But then we would not be able to see our show’s host until the spotlight found him.

  21. MisteR says:

    Loved this comic! The routine coupled with the responses felt really fresh to me. I’m crossing my fingers for more “After Curfew”!

  22. SatansBestBuddy says:

    That worked really well for a first time, it’s like you’ve been making gag comics for years already.

    I’m actually looking forward to using the set to do interviews, maybe something about how everybody has been stealing Nintendo’s ideas for something like 25 years now and at the same time giving them no respect when they go more than 6 months without anything new, like a nerdy kid at school who everybody either bullies for lunch money or begs for test answers, but nobody would ever think of being friends with them.

  23. vede says:

    Shamus (and other level-editing enthusiasts), you should seriously check out the Cube 2 Engine. ie. Sauerbraten and Blood Frontier. (MP-focused FPS games, which are also free and open-source.) The level editor is absurdly easy to use. I’m awful at most any sort of “art” (drawing, modeling, composing, designing) but I managed to make a really decent-looking map with it.

    Blood Frontier:

  24. Davin Valkri says:

    Is “After Curfew” going to turn into a series, like Gamepunx, the Overlord, Left 4 Dumb?

  25. MelTorefas says:

    This was my second favorite stolen pixels so far (beaten only by your Guild Wars one way back)! I have never played anything half life and I didn’t know who the guy doing the routine was, but it was still hysterical and I loved it. Having “famous” game characters on this show in an occasionally running feature sounds like an awesome idea to me!

  26. Nick Pitino says:

    Gah, despite Hammer being a beast to use this post is STILL makeing me want to go and pick it up again if for no other reason than to relive my ‘good old days’. Back in high school my spare time usualy consisted of:

    1) Play Half-Life
    2) Play Half-Life Mods
    3) Make Half-Life Maps
    4) Learn How To Make Better Half-Life Maps

    Hammer is wonky, but I use to use it so much back in the day it just about became second nature to me. I’ve been wanting to get back into the old mapping and modding business anyway, it might be about time to do that.

  27. Icarus Tyler says:

    I’m interested in the many reasons Hammer (or “Worldcraft”, as I still call it) has apparently become unwanted.

    Hammer introduced me to world-building, and on some levels I still prefer its simplicity over the unwieldy behemoth which is 3ds Max (or any other industrial 3D-building-tool).

    Sometimes I even cherish the limits of many “lower” game-making-programs (i.e. Game Maker, RPG Maker, etc). Any limit, no matter which, drastically forces the designer to be creative with the tools he has at his disposal, thus often creating far more unique games.

    But should we introduce a beginner to something like 3ds Max, backed up by an industrial computer, most we get are ridiculously-high-poly-models and such, while creativity is often pushed into the background.

  28. Matt K says:

    Nice comic the backstory I was thinking of while rerading is that after curfew is the only programing allowed on at night and thus Breen has a captive (or more captive) audience.

    If you wanted to continue with it and not have to import additional character you could always go the Space Ghost method and have them appear via satalite.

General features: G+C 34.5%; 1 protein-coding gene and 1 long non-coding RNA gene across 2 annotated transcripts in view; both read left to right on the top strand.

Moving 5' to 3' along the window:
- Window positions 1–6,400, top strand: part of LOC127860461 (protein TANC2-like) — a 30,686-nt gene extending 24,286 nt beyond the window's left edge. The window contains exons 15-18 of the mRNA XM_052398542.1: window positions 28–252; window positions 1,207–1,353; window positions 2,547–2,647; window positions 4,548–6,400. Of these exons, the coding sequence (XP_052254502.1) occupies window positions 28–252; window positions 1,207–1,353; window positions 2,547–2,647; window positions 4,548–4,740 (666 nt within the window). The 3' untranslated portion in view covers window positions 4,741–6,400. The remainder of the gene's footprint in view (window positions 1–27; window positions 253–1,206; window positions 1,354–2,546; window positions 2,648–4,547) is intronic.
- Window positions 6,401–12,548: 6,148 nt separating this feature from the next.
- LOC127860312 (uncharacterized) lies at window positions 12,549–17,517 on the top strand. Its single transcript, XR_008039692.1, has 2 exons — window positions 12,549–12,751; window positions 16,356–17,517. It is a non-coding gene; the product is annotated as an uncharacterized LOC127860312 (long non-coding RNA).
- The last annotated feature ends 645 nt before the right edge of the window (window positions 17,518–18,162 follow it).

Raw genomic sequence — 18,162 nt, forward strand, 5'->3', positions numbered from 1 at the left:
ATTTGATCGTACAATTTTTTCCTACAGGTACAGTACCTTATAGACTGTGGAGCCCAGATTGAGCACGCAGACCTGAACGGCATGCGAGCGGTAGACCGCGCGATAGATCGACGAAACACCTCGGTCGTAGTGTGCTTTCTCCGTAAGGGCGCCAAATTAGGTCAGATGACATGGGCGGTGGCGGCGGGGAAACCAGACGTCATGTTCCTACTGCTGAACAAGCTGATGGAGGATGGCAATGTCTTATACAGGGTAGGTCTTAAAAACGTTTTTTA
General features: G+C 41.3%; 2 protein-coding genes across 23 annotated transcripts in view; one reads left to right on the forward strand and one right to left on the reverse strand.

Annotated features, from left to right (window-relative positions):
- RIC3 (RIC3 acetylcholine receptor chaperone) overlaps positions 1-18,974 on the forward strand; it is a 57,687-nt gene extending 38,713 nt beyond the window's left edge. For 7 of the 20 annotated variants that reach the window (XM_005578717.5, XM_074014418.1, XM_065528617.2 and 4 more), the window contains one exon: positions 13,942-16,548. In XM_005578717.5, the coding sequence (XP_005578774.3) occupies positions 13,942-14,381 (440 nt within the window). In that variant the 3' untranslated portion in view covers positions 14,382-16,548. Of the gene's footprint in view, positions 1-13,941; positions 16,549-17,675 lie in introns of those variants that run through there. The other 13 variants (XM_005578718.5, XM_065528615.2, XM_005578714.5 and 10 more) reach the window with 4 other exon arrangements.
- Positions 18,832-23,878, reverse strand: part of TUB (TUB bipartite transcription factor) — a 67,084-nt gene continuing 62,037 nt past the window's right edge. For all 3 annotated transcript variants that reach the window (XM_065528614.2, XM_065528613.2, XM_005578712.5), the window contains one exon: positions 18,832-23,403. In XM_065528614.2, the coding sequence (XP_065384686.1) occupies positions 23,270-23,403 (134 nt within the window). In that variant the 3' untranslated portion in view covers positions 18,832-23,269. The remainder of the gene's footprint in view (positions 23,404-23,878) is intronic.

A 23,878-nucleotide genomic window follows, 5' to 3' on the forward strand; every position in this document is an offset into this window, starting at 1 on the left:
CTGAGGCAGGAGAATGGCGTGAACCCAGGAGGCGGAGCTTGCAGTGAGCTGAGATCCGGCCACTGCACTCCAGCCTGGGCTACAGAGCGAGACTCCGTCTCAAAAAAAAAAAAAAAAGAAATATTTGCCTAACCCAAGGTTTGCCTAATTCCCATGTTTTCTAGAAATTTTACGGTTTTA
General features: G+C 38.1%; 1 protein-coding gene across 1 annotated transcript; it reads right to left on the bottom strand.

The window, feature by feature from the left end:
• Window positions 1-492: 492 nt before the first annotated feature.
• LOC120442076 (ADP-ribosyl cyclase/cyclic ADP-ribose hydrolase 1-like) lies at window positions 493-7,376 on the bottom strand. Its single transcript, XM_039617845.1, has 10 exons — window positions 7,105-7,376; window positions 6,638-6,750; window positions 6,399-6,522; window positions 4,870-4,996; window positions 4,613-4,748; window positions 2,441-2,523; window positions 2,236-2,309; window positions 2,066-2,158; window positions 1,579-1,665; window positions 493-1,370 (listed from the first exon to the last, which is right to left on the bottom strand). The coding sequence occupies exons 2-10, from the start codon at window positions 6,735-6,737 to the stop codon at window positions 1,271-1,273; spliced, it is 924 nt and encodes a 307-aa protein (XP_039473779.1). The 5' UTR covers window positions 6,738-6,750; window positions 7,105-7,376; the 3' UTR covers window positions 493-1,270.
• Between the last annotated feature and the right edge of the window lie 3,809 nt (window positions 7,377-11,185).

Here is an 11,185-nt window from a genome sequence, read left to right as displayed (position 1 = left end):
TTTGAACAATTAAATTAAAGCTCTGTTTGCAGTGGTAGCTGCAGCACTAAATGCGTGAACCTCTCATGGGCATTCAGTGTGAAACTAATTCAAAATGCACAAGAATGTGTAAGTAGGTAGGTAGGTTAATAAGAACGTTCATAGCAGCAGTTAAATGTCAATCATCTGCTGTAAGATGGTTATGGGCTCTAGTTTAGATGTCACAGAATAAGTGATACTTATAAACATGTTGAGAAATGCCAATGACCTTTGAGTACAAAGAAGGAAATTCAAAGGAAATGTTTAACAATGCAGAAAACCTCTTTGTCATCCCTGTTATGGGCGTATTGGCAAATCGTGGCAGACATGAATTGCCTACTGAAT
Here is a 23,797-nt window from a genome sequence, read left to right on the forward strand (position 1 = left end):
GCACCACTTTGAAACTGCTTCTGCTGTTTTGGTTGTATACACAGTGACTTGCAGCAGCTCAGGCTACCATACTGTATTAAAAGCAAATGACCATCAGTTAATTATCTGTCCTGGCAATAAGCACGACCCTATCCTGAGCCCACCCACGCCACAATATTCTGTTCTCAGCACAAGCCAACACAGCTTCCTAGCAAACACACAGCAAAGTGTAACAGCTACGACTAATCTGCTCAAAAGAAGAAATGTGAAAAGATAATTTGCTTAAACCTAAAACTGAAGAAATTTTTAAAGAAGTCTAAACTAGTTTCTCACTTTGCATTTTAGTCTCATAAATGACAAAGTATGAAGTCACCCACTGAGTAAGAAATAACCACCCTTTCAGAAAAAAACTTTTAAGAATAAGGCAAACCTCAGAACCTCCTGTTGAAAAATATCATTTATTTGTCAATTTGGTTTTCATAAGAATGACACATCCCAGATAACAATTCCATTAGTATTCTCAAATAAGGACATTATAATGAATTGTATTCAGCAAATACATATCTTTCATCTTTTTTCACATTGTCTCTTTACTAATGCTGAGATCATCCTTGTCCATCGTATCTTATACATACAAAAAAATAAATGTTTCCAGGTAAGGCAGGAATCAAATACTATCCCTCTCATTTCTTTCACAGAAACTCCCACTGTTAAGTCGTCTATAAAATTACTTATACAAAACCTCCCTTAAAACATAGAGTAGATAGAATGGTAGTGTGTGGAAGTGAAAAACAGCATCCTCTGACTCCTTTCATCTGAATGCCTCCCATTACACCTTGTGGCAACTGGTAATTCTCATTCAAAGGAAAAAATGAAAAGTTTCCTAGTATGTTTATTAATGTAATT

29. Volatar says:

    You made a map Shamus? Could you publish it by any chance? I like GMod maps :D

    1. Shamus says:

      Volatar: I’m still fussing with it, but I’ll consider it. I added a custom texture to the level and had to add it in once place to show up in hammer and another to show up in game. I have this uneasy feeling that it will be a headache to distribute.

  30. Noble Bear says:

    Breen as seasoned late night host is damn funny. More of this would definitely be welcome in the future. Of course two things come to mind:

    First, I wonder what his post monologue signature bit would be. Y’know, Carson had Karnac, Leno had Headlines, Letterman has the Top Ten lists, what would Breens thing be? Maybe he could talk to a headcrab, ala Ed Sullivan’s segments with Topo Gigio or maybe he could bring up a big monitor behond him and chat with an Adviser ala Conan’s quasi clutch cargo routines. anyway, just some thoughts.

    The other thing is who will be his guests? theres alot of possibilities here as you could get avatars of developers on the couch and you could even have Travis also as a guest so the dev guy has to answer Breens questions while getting razzed by Trav. Or maybe you could do a Doonesbury thing and have some inanimate object representing the guest for which dialog can magically pour from.

    I dont mean to make more work for you, these were just my inital thoughts.

    Great work, Shamus, keep it up. :D

  31. Another Scott says:

    Wow, I am very impressed; half by the results and the other half by your commitment to play with the idea so much.

    Also, I just got the urge to re-read Concerned Comic again.

    Edit: which can be found here –>

  32. SteveDJ says:

    Just curious – could you add tracking to those three links, to determine which one people used? (I used #3 :) )

    Btw, loved the comic! Was that one long enough to count as a double-strip?

  33. Mikle says:

    Nice comic, but you have written that 3 classes were revealed for Diablo 3, forgetting either the Wizard or the Witch Doctor, depending on who do you equate Peter with.

    Anyways, just nitpicking my most anticipated game of this decade (unless it comes out in 2011 :()

Thanks for joining the discussion. Be nice, don't post angry, and enjoy yourself. This is supposed to be fun. Your email address will not be published. Required fields are marked*

You can enclose spoilers in <strike> tags like so:
<strike>Darth Vader is Luke's father!</strike>

You can make things italics like this:
Can you imagine having Darth Vader as your <i>father</i>?

You can make things bold like this:
I'm <b>very</b> glad Darth Vader isn't my father.

You can make links like this:
I'm reading about <a href="">Darth Vader</a> on Wikipedia!

You can quote someone like this:
Darth Vader said <blockquote>Luke, I am your father.</blockquote>

Leave a Reply

Your email address will not be published.